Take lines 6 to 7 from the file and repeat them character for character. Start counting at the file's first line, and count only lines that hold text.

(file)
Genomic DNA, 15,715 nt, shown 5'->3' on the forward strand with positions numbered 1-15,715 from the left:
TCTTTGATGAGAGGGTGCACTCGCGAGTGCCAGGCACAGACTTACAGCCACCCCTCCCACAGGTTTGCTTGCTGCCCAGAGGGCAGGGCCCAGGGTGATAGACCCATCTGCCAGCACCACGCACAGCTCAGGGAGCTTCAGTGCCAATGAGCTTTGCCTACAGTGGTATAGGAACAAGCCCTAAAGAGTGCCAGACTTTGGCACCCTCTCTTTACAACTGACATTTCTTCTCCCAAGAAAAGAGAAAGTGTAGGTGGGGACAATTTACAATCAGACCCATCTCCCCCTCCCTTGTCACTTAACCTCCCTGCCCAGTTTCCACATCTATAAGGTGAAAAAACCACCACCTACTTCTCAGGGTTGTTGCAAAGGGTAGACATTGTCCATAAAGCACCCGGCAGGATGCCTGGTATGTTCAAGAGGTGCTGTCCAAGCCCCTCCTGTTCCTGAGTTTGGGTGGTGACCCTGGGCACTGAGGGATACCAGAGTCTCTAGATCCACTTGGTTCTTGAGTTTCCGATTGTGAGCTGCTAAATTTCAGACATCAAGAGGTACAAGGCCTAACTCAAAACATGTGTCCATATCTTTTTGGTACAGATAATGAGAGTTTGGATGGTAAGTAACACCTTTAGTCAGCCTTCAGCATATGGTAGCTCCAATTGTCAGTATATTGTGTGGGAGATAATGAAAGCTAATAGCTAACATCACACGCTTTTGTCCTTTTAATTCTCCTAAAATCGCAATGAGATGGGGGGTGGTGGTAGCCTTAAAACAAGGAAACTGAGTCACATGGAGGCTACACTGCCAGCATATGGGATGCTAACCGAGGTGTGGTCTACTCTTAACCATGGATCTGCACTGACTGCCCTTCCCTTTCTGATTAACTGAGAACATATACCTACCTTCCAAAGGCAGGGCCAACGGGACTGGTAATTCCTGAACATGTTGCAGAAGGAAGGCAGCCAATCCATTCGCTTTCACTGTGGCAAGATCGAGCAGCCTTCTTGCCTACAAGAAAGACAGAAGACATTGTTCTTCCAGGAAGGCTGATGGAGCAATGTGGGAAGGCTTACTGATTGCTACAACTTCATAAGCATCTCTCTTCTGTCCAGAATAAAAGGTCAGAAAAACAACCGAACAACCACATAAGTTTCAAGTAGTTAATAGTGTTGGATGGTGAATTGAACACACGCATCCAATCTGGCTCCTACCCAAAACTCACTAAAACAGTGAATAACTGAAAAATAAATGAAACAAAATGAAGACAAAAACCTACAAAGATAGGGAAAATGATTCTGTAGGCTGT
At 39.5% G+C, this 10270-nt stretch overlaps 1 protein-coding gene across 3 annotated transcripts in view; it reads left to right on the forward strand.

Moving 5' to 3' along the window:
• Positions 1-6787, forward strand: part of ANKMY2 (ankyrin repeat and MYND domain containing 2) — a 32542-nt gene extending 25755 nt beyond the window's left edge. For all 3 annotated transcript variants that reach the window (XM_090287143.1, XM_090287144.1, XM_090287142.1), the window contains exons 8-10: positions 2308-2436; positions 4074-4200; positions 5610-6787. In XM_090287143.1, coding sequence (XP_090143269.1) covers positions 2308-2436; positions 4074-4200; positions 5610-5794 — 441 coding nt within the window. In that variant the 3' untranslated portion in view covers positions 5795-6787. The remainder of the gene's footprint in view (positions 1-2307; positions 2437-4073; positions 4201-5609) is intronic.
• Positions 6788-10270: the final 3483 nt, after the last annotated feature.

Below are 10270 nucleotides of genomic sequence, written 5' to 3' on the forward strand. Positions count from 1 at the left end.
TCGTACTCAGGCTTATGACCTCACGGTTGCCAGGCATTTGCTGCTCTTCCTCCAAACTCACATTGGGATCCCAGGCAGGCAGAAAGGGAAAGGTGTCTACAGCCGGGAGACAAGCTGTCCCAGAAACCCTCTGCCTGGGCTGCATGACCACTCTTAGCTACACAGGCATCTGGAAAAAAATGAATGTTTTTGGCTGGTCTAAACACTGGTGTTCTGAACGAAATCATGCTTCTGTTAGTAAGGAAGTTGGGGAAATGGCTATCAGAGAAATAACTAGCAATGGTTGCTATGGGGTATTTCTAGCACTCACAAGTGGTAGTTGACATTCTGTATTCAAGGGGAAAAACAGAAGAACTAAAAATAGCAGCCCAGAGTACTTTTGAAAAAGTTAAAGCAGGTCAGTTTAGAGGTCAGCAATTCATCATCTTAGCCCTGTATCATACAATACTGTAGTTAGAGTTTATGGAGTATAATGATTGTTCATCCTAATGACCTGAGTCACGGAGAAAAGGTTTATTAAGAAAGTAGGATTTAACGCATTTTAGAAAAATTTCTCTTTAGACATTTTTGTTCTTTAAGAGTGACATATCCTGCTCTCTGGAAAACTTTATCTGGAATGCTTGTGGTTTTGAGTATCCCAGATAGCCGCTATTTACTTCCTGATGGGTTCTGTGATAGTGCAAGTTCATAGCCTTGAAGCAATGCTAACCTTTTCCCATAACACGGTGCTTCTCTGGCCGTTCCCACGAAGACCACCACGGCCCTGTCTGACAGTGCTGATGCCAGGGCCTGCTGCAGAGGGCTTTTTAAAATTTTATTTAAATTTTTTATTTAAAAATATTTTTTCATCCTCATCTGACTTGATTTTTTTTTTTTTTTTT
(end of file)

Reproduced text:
• Positions 6788-10270: the final 3483 nt, after the last annotated feature.

Below are 10270 nucleotides of genomic sequence, written 5' to 3' on the forward strand. Positions count from 1 at the left end.